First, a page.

Cloud up there with root canal, Cisco study finds

Challenges associated with cloud adoption make doing taxes look appealing

More than one-third of IT decision makers would rather get a root canal, dig a ditch, or do their own taxes than address network challenges associated with public or private cloud deployments. So says a Cisco survey released at Interop this week.

The 2012 Cisco Global Cloud Networking Survey found that 39% of 1,300 respondents said they dread network challenges associated with private or public cloud deployments. During the cloud migration process, data protection security was cited as the top network challenge or roadblock responsible for preventing a successful implementation of cloud services. Seventy-six percent predict their cloud applications are likely to be breached. The rest believe they're more likely to be struck by lightning than have their cloud applications breached by an unwanted third party.

After data security, availability/reliability of cloud applications, device-based security, visibility and control of applications across the WAN, and overall application performance were the chief concerns. Among the top barriers to keeping virtual desktop deployments from taking place, respondents cited cost as the primary obstacle, followed by bandwidth requirements, WAN latency, integration of native with virtual desktops, and the complexity of the deployment.

When asked the reason behind their move to the cloud, 52% of respondents claimed it was an imperative made by their business or CIO to in order to improve costs, productivity and agility; 41% said they're simply following the industry or their peers; and 30% are doing so because of customer requirements.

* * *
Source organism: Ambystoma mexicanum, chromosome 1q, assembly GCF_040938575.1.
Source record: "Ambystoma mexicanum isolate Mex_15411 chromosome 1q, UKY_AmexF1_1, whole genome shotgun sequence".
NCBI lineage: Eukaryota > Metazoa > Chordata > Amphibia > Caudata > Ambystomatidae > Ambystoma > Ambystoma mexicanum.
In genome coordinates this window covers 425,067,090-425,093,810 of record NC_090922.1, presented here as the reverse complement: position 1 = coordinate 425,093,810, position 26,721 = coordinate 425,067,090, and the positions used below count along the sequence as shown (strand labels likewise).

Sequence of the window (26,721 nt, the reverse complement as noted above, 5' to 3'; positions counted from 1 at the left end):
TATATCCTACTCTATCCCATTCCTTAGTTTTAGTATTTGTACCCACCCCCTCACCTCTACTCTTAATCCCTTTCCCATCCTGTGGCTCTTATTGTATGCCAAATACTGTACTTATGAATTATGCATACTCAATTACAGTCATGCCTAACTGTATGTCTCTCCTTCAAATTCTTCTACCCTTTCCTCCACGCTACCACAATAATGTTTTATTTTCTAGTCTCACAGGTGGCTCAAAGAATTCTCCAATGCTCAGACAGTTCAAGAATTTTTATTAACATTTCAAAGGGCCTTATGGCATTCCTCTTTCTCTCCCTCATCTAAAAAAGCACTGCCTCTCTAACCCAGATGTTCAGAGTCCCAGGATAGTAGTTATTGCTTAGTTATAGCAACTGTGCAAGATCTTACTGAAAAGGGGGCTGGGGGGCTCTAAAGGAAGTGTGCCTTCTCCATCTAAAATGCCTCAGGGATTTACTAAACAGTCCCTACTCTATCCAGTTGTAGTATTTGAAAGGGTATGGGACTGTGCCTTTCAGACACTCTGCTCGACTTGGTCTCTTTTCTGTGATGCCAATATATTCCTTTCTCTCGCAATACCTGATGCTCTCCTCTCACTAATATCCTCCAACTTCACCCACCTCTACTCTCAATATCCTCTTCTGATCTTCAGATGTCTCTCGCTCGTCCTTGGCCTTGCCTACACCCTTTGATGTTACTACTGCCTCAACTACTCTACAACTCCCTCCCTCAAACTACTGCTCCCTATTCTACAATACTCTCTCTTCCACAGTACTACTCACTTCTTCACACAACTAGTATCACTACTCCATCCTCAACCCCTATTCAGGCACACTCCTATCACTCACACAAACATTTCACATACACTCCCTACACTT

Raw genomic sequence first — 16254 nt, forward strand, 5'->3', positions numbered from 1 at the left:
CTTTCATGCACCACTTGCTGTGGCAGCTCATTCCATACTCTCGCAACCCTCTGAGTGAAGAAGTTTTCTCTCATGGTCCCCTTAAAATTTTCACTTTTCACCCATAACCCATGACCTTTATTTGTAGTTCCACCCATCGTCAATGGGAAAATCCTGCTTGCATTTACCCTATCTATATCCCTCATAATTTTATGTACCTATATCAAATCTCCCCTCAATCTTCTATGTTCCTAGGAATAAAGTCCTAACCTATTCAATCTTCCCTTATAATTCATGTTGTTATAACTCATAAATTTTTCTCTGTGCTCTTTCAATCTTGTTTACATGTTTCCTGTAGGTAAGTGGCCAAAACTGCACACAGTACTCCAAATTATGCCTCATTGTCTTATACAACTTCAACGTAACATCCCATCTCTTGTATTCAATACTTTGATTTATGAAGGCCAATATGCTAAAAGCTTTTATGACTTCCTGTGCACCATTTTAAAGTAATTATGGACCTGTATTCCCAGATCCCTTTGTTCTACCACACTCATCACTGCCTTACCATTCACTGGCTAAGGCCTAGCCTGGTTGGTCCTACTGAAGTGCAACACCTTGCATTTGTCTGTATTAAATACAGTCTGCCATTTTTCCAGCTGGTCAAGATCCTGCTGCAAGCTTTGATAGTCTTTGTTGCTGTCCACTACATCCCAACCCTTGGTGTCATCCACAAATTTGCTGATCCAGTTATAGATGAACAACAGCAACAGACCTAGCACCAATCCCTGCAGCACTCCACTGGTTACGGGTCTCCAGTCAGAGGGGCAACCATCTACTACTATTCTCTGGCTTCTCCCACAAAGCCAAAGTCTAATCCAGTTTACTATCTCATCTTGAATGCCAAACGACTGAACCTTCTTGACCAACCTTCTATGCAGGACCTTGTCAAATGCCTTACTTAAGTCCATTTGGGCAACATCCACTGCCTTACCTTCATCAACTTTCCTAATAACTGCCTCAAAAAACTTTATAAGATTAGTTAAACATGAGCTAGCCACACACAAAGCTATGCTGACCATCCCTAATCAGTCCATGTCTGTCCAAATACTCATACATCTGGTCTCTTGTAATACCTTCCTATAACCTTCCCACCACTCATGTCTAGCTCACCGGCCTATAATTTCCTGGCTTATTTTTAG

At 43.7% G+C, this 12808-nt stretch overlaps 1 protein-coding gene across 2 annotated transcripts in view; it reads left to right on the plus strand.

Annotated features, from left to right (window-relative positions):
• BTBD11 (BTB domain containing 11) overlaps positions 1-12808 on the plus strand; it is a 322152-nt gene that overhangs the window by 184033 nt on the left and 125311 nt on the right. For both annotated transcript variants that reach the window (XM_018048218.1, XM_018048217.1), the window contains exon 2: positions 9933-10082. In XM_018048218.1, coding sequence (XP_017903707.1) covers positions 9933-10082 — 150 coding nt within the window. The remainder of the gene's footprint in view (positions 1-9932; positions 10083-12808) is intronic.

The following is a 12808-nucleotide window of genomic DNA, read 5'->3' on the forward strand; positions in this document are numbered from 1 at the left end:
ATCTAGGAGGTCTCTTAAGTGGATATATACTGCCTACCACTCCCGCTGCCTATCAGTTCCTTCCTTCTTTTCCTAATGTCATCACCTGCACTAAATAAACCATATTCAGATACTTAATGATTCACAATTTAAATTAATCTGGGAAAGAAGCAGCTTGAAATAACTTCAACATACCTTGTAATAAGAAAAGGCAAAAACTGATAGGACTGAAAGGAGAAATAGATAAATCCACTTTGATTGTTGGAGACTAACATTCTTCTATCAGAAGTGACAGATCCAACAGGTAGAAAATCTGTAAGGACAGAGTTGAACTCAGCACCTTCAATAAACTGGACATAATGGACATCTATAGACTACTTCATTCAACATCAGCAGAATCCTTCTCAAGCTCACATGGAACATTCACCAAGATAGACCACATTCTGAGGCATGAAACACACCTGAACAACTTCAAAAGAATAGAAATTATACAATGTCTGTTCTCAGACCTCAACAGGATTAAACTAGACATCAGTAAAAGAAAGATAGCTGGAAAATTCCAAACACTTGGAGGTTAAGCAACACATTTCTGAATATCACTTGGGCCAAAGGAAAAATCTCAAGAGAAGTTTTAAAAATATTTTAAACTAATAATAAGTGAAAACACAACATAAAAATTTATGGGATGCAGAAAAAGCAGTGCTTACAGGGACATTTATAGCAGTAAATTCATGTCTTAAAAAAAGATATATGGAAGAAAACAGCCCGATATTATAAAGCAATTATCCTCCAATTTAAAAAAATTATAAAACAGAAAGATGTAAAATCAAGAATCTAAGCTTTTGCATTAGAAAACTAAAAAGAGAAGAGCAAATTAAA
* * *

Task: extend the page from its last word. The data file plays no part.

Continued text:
If given the choice of only being able to move one application to the cloud, most respondents would choose storage, followed by enterprise resource planning applications. When asked which applications have been moved, or are being planning to be moved to public or private clouds in the next year, the majority of respondents said e-mail and Web services, followed by storage, and then collaboration applications like Web conferencing and instant messaging.

Presently, only 5% of respondents have been able to migrate at least half of their total applications to the cloud, the Cisco survey found. By the end of 2012, that number is expected to reach 20% that have deployed over half of their total applications to the cloud.

Cisco predicts that more than 50% of computing workloads in data centers will be cloud-based by 2014, and that global cloud traffic will grow over 12 times by 2015, to 1.6 zettabytes per year.

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